“No,” Mike said, coldly. “I am gonna hit you for not shutting your mouth when I told you to.”

Stubbornly refusing to get off his bike, Denny snapped, “Go for it, then! Take your best shot!”

Without hesitating, Mike Shade let loose with a swift round house punch, his knuckles slamming into Denny’s startled face, sending blood spurting from his torn bottom lip.

From his place on the porch, Rain winced as he watched the brutal assault take its toll on the wiry form of Denny. Staggered by the blow, he planted his booted feet on the gravel-covered street, but finding no purchase, his boots slid out from under him and Denny began to topple over, his heavy bike destined to crash to the street.

Rain sprang up off the porch, and leaned into his falling brother, lending him just enough support to gain his balance and replant his boots firmly on the ground. Managing to keep the Harley upright, Denny grinned at Rain.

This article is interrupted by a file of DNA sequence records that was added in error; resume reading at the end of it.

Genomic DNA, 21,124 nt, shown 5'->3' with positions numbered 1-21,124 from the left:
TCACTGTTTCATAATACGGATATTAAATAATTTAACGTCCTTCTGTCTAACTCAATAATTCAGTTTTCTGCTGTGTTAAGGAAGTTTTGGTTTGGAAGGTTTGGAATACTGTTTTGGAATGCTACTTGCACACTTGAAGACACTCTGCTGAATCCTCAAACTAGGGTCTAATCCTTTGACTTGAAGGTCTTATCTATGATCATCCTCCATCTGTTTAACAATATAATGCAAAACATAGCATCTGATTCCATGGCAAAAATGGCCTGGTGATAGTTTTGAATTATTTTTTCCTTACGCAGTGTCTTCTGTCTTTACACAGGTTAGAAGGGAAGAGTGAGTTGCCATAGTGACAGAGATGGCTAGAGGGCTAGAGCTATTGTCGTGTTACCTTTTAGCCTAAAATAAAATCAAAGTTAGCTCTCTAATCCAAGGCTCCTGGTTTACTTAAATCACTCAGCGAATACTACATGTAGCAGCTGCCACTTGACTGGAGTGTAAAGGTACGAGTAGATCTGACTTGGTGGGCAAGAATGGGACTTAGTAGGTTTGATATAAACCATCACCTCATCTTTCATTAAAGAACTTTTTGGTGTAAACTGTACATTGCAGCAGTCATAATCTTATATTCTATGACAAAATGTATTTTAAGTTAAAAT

Blood pouring from his split lip, he said, “Thanks, little brother. I owe you one.”

Rain then found himself in the grasp of Mike who towered over him by a good three feet. “And you!” Mike growled down into his face. “What in hell did you think you were doing by defying me?”

“Sticking up for a friend!” Rain said, his skinny frame lifted so high by Mike that his tennies left the ground.

“Well,” Mike said, angrily, “do you think your friend is worth taking a beating for? Don’t think I am going to ignore the defiance you showed me out there, you little ass hole.”